Big 12 interim commissioner Chuck Neinas told reporters on Monday that Missouri had not informed the conference of any plans to withdraw, but the school's move to head to the SEC still appears to be inevitable.

Missouri Chancellor Brady Deaton told reporters on Monday that the Big 12 is making some of the right moves, now, that are necessary for the Big 12 to do, and I wish them the best and all of that. So we'll see where that goes.

Deaton's admission comes off as much more of a goodbye to the Big 12 than a genuine interest in the Big 12's strategic moves, including a possible Big 12 network. Missouri's Board of Regents gave Deaton full authority to decide on conference realignment matters and Deaton has chosen to pursue membership in the SEC instead of staying in the Big 12.

Missouri has decided to withdraw from the Big 12, according to a report by PowerMizzou's Gabe DeArmond that was corroborated by a source to the IBTimes, and it's only a matter of time before the school decides to officially apply to join the SEC.

Missouri hasn't officially informed the Big 12 of its intentions to leave the conference, but that is seen more as simply a logistics issue of trying to square away all of its ducks before making an official announcement. The New York Times reported last week that Missouri is believed to have the necessary support in the SEC for admission.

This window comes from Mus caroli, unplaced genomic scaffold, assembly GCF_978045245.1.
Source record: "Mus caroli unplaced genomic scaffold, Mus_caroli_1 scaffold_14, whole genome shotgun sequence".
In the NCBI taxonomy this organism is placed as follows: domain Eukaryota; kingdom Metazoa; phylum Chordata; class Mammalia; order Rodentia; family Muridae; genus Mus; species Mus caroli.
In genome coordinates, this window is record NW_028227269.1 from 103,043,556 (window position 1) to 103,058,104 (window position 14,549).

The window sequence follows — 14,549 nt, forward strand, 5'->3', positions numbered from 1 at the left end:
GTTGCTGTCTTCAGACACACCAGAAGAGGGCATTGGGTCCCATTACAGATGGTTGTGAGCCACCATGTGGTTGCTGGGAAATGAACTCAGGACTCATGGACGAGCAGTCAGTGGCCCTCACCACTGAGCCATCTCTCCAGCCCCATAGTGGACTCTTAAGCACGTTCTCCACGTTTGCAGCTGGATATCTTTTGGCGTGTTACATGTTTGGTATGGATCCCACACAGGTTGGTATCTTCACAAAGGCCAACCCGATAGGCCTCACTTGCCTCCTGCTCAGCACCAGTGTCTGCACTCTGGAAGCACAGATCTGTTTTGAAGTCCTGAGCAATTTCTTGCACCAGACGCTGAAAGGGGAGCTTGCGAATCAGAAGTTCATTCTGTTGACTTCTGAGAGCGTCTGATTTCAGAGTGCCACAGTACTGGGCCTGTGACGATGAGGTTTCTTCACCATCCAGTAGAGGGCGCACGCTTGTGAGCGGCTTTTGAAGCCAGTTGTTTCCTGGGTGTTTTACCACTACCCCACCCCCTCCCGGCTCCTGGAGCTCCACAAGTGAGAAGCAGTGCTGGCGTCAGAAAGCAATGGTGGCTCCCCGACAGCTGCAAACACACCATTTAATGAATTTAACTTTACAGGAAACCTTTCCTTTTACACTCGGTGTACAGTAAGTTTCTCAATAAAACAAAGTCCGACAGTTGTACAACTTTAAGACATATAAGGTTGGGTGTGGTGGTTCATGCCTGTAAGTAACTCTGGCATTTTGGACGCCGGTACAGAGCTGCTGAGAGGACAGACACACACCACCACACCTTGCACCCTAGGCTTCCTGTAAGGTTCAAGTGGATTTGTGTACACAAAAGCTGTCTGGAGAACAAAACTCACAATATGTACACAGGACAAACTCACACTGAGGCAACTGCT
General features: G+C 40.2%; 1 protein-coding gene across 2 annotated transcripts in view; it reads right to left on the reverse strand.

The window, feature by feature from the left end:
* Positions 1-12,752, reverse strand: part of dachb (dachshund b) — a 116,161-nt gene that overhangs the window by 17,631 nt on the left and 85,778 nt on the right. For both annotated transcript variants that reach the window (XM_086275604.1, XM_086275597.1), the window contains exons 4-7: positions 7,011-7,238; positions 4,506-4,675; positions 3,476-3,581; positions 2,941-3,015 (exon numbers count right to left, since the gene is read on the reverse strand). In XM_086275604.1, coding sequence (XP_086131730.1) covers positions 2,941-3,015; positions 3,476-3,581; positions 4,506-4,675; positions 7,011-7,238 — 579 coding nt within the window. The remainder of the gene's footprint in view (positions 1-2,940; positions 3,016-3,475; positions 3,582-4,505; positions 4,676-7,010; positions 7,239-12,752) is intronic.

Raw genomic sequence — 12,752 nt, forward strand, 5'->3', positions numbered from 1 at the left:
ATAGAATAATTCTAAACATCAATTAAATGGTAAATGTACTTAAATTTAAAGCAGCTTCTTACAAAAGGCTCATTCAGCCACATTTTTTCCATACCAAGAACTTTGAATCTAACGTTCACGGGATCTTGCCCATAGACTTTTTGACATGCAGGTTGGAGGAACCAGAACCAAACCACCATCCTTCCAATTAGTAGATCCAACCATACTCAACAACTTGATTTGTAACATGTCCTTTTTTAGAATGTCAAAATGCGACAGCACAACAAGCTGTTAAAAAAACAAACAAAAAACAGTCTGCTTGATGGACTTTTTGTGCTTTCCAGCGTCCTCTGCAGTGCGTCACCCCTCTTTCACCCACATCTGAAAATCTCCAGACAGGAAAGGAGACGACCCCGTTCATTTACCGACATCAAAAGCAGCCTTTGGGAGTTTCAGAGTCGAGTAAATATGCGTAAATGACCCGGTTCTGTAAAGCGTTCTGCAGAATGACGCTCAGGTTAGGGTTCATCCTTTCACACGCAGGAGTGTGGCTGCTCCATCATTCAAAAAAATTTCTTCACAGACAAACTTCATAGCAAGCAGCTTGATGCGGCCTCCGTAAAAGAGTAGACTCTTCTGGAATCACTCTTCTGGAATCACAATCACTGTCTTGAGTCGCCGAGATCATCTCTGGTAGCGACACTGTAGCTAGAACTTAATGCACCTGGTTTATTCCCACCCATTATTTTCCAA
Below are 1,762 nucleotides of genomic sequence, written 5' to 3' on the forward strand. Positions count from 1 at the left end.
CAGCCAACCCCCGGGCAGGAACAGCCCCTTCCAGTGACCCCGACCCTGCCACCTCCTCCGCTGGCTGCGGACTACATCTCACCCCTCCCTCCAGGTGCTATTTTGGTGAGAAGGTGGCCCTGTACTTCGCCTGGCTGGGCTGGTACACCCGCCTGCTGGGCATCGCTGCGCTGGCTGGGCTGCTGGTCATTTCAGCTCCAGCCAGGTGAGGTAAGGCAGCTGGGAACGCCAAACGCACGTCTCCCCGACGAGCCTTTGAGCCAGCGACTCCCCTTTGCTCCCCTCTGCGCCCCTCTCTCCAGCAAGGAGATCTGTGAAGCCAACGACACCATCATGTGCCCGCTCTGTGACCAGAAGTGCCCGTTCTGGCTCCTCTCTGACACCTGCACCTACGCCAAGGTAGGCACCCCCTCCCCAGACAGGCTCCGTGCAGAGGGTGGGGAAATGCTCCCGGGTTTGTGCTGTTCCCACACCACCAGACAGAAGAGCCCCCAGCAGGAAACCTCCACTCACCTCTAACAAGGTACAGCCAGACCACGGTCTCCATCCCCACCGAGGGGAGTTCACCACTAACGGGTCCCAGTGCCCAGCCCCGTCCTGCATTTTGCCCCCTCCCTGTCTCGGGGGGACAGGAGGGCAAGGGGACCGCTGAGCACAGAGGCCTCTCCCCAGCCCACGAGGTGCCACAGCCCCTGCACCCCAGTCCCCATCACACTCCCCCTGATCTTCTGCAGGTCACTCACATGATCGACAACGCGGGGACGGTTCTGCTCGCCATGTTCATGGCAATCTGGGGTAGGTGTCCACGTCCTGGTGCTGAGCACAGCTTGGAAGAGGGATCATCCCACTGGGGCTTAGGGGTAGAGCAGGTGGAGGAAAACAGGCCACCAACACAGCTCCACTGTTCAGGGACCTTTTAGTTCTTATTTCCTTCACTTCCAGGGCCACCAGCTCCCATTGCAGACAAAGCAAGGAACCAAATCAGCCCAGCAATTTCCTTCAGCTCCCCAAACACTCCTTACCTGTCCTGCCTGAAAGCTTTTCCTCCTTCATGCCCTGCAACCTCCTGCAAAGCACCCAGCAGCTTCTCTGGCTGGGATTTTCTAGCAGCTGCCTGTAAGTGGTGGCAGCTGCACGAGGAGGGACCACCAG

Missouri's eventual application and acceptance would likely stop the SEC's expansion plans. Missouri's acceptance would put the SEC at 14 schools and league administrators have indicated that they would be happy to stay at that number. The next issue for the SEC will be scheduling and divisional realignment, but its expansion days look to be done.

The inevitable departure would also explain a report by USA Today that West Virginia has agreed to leave the Big East for the Big 12. USA Today's Kelly Whiteside reported that a Big East official confirmed to her that West Virginia has agreed to leave for the Big 12.

Missouri's departure leaves the Big 12 with only nine teams and the conference has quickly tabbed West Virginia as its top target to join the conference. The Austin American Statesman reported on Sunday that the conference had reached a consensus to expanding only to 10 teams -- compared with a proposed 12-team conference -- and that West Virginia was the preferred school.

West Virginia, along with the rest of the remaining Big East football schools, recently agreed to increase the exit fee from $5 million to $10 million, but that isn't likely to stop the Mountaineers from joining the conference. The increased exit fee doesn't kick in until another school -- Air Force and/or Navy -- joins the Big East, but West Virginia would have to stay for a 27-month imposed waiting period.

West Virginia's departure to the Big 12 could spell doom for the Big East. The Big East is looking to expand to 12 football-playing schools -- Air Force, Boise State, Central Florida, Houston, Navy and SMU are the likely targets -- but it's doubtful any school would agree to join a conference with so little stability.

Want to reach this writer? You can email John Talty at j.talty@ibtimes.com or follow him on Twitter at @jtalty.